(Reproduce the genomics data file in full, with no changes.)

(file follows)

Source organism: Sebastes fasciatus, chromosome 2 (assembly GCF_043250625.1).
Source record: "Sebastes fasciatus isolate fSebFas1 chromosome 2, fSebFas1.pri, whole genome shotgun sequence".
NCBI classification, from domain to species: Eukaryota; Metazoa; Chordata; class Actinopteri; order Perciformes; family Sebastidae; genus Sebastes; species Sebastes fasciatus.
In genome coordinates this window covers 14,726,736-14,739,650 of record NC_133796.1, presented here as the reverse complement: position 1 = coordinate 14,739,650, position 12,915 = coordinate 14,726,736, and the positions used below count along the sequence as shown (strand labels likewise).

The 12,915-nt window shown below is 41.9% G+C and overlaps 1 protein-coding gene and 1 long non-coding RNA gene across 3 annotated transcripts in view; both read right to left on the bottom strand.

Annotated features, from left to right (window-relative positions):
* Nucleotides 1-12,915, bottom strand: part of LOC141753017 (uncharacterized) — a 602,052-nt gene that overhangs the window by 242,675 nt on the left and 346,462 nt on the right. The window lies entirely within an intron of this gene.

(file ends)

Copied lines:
Source organism: Sebastes fasciatus, chromosome 2 (assembly GCF_043250625.1).
Source record: "Sebastes fasciatus isolate fSebFas1 chromosome 2, fSebFas1.pri, whole genome shotgun sequence".
NCBI classification, from domain to species: Eukaryota; Metazoa; Chordata; class Actinopteri; order Perciformes; family Sebastidae; genus Sebastes; species Sebastes fasciatus.
In genome coordinates this window covers 14,726,736-14,739,650 of record NC_133796.1, presented here as the reverse complement: position 1 = coordinate 14,739,650, position 12,915 = coordinate 14,726,736, and the positions used below count along the sequence as shown (strand labels likewise).

The 12,915-nt window shown below is 41.9% G+C and overlaps 1 protein-coding gene and 1 long non-coding RNA gene across 3 annotated transcripts in view; both read right to left on the bottom strand.

Annotated features, from left to right (window-relative positions):
* Nucleotides 1-12,915, bottom strand: part of LOC141753017 (uncharacterized) — a 602,052-nt gene that overhangs the window by 242,675 nt on the left and 346,462 nt on the right. The window lies entirely within an intron of this gene.